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The rise to fame of fly fishing

fly fishing
Pixabay.com

This story was developed through a partnership with WXPR and Rhinelander High School. Student Storytellers is an initiative to amplify youth voices. Support for this project is provided by the Rhinelander Community Foundation.

Fly fishing season has arrived, and experienced fishermen aren’t the only people excited. Thanks to YouTube, the sport is becoming more popular among younger anglers.

“For me, it’s just going out where people don’t like to because you start to realize that people enjoy the things now that are a lot easier to do,” says Colton Leman, who has been fly fishing for about two years.

He originally learned from his younger brother, Tucker Leman, who went to a fly fishing camp.

“Me and my dad, we went up to this cool little place up in Boulder Junction called We Tie It Fly Shop and we started talking about fly fishing a little bit,” says Tucker Leman. “Then (my dad) actually had a class where we started tying flies. I went to that for a few weeks with him and then he entered me into a youth camp to start fly fishing.”

YouTube channels such as Wild Fly Productions have created a surge in fishermen who want to go out and try the technique.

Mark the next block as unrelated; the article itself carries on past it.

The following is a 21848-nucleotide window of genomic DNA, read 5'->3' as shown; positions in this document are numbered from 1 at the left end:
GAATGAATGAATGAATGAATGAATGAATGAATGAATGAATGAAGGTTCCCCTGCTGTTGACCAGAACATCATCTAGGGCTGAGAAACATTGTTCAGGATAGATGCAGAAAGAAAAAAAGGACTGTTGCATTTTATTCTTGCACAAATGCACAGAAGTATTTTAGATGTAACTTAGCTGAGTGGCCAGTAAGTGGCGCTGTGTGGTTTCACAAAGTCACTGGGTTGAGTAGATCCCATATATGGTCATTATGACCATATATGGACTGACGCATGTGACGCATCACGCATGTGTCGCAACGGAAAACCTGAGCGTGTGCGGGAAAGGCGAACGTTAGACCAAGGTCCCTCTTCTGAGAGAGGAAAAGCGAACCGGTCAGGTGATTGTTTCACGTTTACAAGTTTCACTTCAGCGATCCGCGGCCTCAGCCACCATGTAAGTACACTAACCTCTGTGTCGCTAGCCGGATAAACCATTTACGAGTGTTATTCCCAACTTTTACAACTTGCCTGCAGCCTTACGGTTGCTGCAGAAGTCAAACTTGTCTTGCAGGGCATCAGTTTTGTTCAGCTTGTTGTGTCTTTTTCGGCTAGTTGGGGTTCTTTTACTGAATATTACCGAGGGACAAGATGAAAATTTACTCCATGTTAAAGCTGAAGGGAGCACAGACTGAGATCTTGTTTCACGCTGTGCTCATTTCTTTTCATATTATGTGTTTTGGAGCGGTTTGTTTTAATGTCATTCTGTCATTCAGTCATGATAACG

“People can see that and if they get the enjoyment out of the video, they can take that out to the stream or the lakes and they could do that same thing,” says Tucker Leman. “They could enjoy it themselves, so that could influence them to get out fishing.”

For Colton Leman, fly fishing is a way to enjoy the outdoors.

“Being able to walk a couple miles of stream a day and being able to see things you’ve never seen before and catch fish along the way, which is something I love to do, is just something that really makes it fun for me to enjoy,” he says.

The fly fishing and trout season begin the first Saturday in May and go until late October.

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Bellarene Walkowski is a Rhinelander High School graduate and WXPR Student Storyteller.
Kody Litzen is a Rhinelander High School graduate and WXPR